Queensland 12 (Thurston, Hodges tries, Thurston two goals) bt NSW 10 (McManus, Merrin tries, Maloney goal) at ANZ Stadium. Crowd: 83,813.
Report: That was probably Mitchell Pearce’s last game in an Origin Jersey. He had a chance to make a statement, and while he was active and tried a few things, nothing really came off. He dropped a ball early, got caught on the fifth tackle once (when Robbie Farah wasn’t kicking it on the fourth), passed the ball too early to Josh Dugan on the right in attack on several occasions in the first half, and overall didn’t make the impact he needed to.
And aside from a few runs that ultimately went nowhere, the superb direction he gave his forwards in game one was off last night.
Adam Reynolds will be the halfback next year it would seem. But the loss was NOT Mitchell’s fault, and the viriol headed his way is nothing short of disgusting and an embarrassment for those flinging it. Robbie Farah was horrid last night and provided poor service as I will detail further on down — and he wasn’t the only one to have a shocker in what amounted to a game decided by a penalty goal.
To blame Mitch solely for the loss is flat-out wrong. I tweeted this following the game:
That sentiment stands. He did not win them the game — far from it. But other players in the NSW team certainly did more to contribute to the Blues losing it. His report mark falls probably closer to a C- than a C+ but did nothing that warranted people singling him out for the loss, especially compared to the dumb play of others in the squad.
If it’s his last game, so be it — selfishly, he’ll be focussed solely on the Roosters, plus he’ll be at a club and among teammates that love him, and among fans who don’t hang their own out to dry.
Stats: Five runs for 44 metres, eight kicks for 277 metres, 21 tackles, one missed, one penalty, one error.
Report: The BBQ started poorly — giving away a cheap penalty for a shoulder charge on a kicking Cooper Cronk — but afterwards was superb. He bounced back from a horrid Game two to miss just the one tackle and looked dangerous with each run.
When Cordner came on, he excelled, combining off the quick play the ball from Boyd’s first run to spread it early for Jenko, before Farah inexplicably put in a kick on the fourth with momentum on their side for a rare instance.
Defensively he stood up, only missing the one tackle early during a weaving run from Slater which eventually resulted in a line break. He was clearly the better NSW half in this one and did his club and state proud.
Stats: 10 runs for 78 metres, 27 tackles, no misses, three errors.
In the second half he was given more opportunity but failed to break the line — although he looked the man most likely last in the game once Cordner was brought on and the Chook combos started to click.
Defensively he was incredible with 27 tackles and no misses, repeatedly shutting down Hodges, who only managed to score after Jennings was forced to come in to make an earlier tackle mid-field. It was a solid outing and following his game one performance he has done enough to stamp the left centre spot as his own for NSW for as long as he wants it.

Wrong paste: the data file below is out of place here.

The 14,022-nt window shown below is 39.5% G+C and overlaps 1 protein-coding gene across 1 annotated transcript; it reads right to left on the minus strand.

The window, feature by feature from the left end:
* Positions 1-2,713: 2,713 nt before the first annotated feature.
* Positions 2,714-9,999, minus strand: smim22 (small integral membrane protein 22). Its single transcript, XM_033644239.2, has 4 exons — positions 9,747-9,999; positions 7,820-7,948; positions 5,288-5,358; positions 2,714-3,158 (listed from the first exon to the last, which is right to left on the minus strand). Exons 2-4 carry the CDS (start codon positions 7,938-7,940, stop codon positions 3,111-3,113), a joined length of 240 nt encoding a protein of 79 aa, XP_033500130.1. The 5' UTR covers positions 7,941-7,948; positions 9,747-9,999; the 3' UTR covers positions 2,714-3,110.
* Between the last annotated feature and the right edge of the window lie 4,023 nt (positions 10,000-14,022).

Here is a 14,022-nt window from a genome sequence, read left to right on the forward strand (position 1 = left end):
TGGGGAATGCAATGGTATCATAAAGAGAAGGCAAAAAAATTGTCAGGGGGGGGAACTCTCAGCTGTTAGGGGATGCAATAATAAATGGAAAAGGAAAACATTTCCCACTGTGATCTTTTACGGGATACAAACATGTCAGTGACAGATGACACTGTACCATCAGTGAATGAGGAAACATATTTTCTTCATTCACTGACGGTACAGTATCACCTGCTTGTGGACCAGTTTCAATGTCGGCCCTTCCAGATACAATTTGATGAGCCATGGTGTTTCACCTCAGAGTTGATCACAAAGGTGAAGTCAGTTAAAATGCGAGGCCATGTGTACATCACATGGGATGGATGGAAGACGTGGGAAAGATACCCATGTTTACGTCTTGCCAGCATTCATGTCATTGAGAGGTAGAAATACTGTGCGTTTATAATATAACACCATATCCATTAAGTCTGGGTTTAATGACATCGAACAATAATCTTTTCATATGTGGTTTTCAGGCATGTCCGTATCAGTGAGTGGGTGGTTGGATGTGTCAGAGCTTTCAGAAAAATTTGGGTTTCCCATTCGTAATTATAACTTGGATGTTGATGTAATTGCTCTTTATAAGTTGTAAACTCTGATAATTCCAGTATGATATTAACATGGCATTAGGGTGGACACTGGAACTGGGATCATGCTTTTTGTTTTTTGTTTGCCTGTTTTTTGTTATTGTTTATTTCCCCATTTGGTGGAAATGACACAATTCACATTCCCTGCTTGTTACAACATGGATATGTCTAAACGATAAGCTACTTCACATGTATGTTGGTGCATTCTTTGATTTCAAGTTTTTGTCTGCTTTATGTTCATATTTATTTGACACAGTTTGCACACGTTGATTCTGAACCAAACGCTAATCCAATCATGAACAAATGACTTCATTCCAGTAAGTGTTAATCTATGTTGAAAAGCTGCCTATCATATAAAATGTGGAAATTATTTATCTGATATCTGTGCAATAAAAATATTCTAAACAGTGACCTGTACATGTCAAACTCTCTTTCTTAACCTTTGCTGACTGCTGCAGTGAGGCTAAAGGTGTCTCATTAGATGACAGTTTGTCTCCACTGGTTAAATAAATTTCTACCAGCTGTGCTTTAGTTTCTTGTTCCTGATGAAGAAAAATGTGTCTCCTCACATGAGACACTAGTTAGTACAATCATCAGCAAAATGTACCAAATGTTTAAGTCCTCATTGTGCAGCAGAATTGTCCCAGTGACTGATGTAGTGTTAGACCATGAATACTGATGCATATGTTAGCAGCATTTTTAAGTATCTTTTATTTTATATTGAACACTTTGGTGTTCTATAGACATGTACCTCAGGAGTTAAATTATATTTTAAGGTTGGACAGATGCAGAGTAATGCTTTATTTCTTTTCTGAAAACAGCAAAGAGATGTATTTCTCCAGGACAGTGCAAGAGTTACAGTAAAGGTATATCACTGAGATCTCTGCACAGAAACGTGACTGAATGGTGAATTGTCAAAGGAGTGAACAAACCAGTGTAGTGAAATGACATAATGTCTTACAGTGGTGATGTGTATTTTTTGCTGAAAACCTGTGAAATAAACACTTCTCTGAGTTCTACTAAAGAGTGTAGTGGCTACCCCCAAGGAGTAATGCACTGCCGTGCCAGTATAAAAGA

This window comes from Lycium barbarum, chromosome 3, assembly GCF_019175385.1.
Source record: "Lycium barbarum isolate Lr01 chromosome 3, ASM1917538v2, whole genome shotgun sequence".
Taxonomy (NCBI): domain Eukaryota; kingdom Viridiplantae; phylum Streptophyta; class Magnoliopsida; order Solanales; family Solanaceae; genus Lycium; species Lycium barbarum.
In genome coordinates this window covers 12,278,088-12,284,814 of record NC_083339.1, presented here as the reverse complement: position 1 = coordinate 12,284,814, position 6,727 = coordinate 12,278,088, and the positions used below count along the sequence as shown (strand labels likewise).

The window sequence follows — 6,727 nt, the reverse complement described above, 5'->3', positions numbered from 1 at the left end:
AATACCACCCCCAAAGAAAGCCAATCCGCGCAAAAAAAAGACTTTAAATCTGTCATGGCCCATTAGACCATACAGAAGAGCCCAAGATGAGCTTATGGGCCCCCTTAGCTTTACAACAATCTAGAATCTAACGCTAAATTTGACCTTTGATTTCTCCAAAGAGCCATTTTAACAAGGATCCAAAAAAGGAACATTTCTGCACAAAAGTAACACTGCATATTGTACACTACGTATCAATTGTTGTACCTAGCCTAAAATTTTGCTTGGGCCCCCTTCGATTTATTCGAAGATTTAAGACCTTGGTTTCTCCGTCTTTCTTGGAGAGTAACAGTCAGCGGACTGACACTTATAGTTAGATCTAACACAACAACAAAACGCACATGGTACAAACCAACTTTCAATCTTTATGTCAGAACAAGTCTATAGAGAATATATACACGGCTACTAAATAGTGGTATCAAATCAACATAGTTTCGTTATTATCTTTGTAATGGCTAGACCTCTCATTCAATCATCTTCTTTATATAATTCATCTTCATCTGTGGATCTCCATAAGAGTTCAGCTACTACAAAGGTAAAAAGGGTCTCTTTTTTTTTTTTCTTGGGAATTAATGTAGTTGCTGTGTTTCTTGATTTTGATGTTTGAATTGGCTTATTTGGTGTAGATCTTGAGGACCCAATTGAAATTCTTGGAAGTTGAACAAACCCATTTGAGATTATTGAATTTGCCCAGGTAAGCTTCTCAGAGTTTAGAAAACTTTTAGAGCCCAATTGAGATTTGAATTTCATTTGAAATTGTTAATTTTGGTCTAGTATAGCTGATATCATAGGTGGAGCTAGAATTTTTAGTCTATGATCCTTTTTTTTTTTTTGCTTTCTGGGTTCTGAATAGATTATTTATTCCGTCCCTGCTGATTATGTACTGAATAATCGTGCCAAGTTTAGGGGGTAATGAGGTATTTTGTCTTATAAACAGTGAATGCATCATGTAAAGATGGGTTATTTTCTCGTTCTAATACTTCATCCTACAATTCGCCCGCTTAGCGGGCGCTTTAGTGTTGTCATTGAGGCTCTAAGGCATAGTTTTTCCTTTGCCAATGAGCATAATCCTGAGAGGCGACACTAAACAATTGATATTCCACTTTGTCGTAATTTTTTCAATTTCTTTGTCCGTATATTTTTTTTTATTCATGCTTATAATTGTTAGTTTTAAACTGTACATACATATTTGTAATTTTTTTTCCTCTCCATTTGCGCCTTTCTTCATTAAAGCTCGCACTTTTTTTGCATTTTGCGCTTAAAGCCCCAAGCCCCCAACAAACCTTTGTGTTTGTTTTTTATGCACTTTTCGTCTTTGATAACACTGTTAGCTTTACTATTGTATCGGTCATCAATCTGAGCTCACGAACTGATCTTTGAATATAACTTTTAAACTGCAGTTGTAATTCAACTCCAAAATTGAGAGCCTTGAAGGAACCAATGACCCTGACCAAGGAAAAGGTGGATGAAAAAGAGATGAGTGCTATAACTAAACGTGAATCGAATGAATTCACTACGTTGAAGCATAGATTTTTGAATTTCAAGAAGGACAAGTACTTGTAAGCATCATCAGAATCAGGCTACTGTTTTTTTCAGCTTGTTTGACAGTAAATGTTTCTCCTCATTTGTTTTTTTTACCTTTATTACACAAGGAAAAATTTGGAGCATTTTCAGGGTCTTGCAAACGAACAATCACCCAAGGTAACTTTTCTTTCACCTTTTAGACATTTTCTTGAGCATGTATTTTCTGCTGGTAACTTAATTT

Stats: Eight runs for 51 metres, 12 tackles, three misses.
Report: His stats don’t jump out and punch you in the face like they’re Merrin and you’re Tate, but the Blues looked a far better squad for 20 minutes when he came on. His quick play the ball, the best in the competition, is a genuine weapon and on several occassions the Blues were able to make an impact out wide thansk to the space the play the ball created.
He missed three tackles but none crucial, and will play Origin again. It will be very hard to keep him out of this one.
He struggled with the pace and intenisty of the game towards the end, but if you look at his stats and think he failed to make a dent, compare them to some of his teammates: Luke Lewis (nine runs, 48 metres and a torn calf muscle), Trent Merrin (nine runs, 49 metres, a try) and Aaron Woods (four runs, 18 metres). In a beaten pack he did pretty well.
And its hard to argue the eye test: they looked a better team with him out there.
Stats: Five runs for 49 metres, six kicks for 173 metres, 43 tackles, one miss, one error.
Report: If you compared Robbie’s stats to Boyd’s, you’d say Farah was by far the better player and perhaps one of the best on field. But that’s why television exists: so we can see what the stats don’t show.
What the stats don’t show is the following: The miss led to Jonathan Thurston’s try; He threw an aimless ball which led to Jenko’s first drop; he kicked on the fourth with momentum on their side following a mini-break from Jennings; a first tackle, ridiculous hail-mary kick to the wing with 30 seconds left with the game on the line; incredibly woeful service out of dummy half which retarded any momentum the Blues rarely had; and a lack of awareness around the ruck in taking advantage of slow marker play in the second half.
Oh, and while this is an unofficial stat, there was this tweet:
I might be alone in this — and believe me, this is not a ploy to get Mitch off the hook — but I truly believe it was one of the dumber games played by an individual in an Origin decider. He has had some superb games at Origin level but this was by far his worst.
Stats: Two balls, three inches, two spare tires, two titties, two minutes to go, one scrum, six again.
Stats sourced from The Sydney Morning Herald: